Playeum is a newly opened children’s museum in the converted Gillam Barracks, a quiet area with trees and art galleries. Inside, children can send their lego vehicles hurtling down a ramp, explore changing art exhibits and build imaginative constructions in a maker space. We were stationed out front, with a selection of loose parts and all set to play with the school groups scheduled to visit. It was a younger crowd than we usually see, but they played just the same. Suzanna welcomed the groups as they arrived, kneeling down to tell the children that they were free to play here and then looking up sternly to remind the adults to take a step back.

We set out cardboard boxes with lengths of fabric to suggest forts, which the children then totally ignored. It happens! Instead, the children blew puffs of air down a hosepipe. They heaved tires into the air and giggled as they rolled away. By far the most popular things were a red plastic chain that rattled and writhed on the ground, and an improvised water play area.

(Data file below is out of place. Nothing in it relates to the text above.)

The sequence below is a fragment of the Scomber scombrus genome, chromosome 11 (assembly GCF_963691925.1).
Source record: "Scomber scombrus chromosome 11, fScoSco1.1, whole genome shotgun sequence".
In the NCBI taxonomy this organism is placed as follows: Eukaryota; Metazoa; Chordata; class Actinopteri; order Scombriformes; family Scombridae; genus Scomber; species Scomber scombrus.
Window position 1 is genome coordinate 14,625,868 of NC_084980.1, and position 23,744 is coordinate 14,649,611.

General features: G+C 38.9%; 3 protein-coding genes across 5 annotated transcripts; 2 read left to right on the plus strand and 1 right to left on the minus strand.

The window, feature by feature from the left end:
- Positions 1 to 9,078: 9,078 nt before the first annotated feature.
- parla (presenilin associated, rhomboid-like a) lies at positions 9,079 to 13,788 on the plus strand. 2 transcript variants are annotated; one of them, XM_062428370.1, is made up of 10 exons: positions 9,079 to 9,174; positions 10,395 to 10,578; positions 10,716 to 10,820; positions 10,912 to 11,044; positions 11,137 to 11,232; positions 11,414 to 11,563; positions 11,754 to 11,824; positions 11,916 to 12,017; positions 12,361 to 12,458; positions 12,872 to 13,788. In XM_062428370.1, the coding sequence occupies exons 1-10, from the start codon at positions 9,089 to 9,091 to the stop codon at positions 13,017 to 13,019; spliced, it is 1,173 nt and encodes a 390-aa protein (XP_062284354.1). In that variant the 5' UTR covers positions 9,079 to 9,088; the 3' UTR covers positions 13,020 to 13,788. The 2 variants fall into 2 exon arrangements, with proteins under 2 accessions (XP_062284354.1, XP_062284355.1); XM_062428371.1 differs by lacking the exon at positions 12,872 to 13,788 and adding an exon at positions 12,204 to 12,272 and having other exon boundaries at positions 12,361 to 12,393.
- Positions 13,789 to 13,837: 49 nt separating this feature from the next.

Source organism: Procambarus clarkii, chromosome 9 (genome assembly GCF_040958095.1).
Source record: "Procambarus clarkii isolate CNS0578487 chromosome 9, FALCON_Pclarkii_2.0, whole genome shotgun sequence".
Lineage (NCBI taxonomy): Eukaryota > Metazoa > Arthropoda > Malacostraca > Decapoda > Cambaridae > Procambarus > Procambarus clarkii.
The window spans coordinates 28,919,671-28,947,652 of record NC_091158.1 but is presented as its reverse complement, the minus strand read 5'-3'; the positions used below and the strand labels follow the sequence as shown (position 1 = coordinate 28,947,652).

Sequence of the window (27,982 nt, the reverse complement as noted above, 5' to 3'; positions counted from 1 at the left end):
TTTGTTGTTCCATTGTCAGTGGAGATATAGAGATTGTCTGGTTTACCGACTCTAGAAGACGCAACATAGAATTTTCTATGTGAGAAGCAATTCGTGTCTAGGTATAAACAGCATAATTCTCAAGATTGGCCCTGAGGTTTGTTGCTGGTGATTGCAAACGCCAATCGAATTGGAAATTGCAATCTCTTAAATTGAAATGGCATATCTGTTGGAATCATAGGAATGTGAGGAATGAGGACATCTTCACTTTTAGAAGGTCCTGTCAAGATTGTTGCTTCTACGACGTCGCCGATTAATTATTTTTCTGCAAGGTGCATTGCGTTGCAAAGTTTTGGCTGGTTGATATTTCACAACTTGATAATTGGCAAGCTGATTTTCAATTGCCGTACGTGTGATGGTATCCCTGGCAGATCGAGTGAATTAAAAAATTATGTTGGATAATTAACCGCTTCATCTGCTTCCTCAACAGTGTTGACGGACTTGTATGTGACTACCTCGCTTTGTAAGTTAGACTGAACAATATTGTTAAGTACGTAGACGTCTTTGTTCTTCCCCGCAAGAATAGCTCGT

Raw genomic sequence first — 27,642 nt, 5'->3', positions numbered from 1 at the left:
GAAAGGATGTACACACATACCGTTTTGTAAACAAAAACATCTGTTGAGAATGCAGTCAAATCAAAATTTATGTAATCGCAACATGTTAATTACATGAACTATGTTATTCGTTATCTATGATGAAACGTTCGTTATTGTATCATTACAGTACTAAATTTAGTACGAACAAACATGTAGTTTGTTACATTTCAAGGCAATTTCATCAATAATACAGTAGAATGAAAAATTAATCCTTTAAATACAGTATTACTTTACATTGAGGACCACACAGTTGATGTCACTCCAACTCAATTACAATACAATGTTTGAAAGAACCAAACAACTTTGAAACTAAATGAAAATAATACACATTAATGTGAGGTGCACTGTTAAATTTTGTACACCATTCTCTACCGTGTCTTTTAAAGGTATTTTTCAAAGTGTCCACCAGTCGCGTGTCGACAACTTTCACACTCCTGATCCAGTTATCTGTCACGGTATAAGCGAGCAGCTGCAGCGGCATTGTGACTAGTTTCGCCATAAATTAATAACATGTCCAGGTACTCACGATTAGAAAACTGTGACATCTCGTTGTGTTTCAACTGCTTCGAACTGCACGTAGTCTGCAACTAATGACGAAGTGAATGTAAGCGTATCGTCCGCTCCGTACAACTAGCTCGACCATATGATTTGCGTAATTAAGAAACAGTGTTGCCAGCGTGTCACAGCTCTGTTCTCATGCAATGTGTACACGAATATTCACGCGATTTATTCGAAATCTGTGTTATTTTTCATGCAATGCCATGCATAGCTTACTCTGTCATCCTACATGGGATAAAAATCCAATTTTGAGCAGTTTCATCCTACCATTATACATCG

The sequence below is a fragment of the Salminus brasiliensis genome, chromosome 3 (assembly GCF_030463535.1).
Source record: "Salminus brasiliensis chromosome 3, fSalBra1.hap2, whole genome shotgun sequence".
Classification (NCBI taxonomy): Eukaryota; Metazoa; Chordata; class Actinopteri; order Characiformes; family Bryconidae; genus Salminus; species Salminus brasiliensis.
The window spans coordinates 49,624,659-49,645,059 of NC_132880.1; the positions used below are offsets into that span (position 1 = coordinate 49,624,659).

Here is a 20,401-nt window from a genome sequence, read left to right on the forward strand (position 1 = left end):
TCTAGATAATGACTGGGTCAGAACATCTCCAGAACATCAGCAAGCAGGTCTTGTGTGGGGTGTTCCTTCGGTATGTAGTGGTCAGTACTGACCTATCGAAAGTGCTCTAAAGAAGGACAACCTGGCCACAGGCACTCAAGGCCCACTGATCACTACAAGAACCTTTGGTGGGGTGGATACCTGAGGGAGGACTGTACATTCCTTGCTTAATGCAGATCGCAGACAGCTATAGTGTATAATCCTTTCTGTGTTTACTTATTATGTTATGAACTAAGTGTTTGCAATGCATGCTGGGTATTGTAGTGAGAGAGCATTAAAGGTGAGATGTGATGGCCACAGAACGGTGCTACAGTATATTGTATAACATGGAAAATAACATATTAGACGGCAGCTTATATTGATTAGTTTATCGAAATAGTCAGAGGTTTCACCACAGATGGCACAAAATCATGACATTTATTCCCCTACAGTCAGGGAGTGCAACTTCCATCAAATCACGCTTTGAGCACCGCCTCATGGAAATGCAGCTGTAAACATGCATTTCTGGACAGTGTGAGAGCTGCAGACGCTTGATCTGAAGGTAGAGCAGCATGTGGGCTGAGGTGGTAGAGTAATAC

There, the children dipped small buckets and splashed their hands. It was refreshing on that hot, sticky day. We’d also brought empty containers from those fancy coffee machines, and one child came up and asked “is this a tiny bucket?” We nodded and he ran back to the others. Using the same ‘tiny buckets’, two small girls had a miniature water fight, taking turns to pour teaspoons of water onto each other’s perfect pigtails. In a perfect semi-circle of observation and photography, the adults watched and laughed.